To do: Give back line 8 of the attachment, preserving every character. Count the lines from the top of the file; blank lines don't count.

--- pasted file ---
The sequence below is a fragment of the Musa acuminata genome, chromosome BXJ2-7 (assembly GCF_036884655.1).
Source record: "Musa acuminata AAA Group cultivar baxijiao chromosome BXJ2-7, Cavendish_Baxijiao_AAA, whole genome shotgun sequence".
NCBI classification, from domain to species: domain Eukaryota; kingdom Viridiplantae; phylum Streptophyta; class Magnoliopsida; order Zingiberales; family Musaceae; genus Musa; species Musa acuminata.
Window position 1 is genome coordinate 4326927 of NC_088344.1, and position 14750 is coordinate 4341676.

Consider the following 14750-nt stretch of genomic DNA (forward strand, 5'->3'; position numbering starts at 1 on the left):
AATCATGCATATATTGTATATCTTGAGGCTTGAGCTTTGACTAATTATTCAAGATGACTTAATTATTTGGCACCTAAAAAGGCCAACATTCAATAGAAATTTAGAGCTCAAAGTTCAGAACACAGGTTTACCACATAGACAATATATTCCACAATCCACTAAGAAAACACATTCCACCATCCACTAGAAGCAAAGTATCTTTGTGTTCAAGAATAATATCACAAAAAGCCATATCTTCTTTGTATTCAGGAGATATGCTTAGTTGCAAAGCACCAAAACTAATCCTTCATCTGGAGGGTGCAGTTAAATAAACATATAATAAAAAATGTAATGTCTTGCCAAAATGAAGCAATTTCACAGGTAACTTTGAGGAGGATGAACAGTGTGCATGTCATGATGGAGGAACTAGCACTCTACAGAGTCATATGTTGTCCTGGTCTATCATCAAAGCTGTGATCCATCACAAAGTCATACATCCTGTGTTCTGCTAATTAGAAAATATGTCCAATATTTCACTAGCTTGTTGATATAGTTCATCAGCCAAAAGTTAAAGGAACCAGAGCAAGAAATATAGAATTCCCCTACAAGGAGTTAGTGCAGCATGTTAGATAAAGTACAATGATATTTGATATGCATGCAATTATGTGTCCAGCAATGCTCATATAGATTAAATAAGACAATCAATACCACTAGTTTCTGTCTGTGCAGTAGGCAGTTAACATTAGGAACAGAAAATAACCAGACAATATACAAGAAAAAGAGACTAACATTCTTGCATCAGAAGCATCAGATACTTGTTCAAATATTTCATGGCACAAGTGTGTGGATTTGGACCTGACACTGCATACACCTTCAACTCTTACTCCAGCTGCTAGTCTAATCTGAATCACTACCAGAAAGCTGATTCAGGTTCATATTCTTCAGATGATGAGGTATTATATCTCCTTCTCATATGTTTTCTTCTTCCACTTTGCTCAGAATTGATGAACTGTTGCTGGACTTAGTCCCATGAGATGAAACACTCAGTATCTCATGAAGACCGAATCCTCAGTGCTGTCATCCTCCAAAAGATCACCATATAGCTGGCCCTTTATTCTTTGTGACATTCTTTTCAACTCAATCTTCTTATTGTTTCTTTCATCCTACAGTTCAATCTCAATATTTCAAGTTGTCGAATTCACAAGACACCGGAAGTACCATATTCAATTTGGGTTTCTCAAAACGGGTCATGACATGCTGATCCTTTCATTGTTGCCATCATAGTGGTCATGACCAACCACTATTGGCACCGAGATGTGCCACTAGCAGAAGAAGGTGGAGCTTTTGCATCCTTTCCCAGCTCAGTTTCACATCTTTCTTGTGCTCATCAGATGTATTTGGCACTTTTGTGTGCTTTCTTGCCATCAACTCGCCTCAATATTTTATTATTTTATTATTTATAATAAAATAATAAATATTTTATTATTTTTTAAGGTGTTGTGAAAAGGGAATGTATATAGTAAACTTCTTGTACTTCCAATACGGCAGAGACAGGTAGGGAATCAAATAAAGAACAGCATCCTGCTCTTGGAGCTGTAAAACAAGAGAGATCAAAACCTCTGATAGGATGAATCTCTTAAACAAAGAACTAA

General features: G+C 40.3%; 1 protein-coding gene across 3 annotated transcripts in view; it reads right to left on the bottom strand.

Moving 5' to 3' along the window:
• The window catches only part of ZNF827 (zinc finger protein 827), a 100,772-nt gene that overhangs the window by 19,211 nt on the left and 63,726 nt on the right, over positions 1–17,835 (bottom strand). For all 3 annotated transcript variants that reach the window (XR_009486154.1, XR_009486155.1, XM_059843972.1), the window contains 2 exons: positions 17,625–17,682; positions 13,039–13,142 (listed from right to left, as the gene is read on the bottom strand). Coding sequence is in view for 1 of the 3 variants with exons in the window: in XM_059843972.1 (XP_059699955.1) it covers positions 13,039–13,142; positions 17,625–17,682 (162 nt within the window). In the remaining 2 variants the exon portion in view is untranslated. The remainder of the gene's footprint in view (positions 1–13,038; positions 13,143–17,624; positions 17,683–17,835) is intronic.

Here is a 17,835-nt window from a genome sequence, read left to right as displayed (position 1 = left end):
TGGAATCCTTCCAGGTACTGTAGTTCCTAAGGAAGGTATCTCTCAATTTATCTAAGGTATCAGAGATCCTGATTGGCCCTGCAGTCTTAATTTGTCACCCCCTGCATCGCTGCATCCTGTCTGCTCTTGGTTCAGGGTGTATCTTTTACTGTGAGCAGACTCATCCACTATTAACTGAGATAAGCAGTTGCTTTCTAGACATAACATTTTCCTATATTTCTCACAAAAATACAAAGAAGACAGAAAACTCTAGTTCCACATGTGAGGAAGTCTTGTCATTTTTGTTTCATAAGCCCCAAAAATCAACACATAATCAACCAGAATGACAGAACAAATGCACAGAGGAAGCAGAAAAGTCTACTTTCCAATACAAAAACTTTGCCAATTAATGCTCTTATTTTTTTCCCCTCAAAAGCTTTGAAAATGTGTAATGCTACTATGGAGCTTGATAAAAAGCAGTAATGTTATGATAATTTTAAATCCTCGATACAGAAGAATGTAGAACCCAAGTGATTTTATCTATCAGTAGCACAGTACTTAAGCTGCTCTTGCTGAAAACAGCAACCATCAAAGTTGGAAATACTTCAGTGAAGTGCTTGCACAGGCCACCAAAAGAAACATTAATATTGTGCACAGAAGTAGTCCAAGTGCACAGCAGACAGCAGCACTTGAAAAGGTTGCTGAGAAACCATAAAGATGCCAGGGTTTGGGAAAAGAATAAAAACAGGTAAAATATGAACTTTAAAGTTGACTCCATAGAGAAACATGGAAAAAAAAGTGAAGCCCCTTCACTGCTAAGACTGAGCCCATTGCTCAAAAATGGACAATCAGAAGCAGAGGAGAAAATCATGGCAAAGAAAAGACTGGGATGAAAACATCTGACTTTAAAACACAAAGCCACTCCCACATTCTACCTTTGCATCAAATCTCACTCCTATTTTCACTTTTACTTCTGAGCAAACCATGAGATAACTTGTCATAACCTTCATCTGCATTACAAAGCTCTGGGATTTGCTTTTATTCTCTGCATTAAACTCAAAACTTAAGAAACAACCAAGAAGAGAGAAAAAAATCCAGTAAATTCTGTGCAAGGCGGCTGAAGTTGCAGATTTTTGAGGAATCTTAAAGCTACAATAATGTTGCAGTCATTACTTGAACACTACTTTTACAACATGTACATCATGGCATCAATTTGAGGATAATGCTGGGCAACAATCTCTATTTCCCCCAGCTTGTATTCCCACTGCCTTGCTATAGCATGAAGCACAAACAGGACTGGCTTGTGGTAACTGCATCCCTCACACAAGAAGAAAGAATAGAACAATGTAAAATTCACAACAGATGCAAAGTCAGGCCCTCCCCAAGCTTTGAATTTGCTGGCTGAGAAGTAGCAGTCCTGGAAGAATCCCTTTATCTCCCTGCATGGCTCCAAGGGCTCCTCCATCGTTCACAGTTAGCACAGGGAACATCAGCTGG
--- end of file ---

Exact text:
Moving 5' to 3' along the window: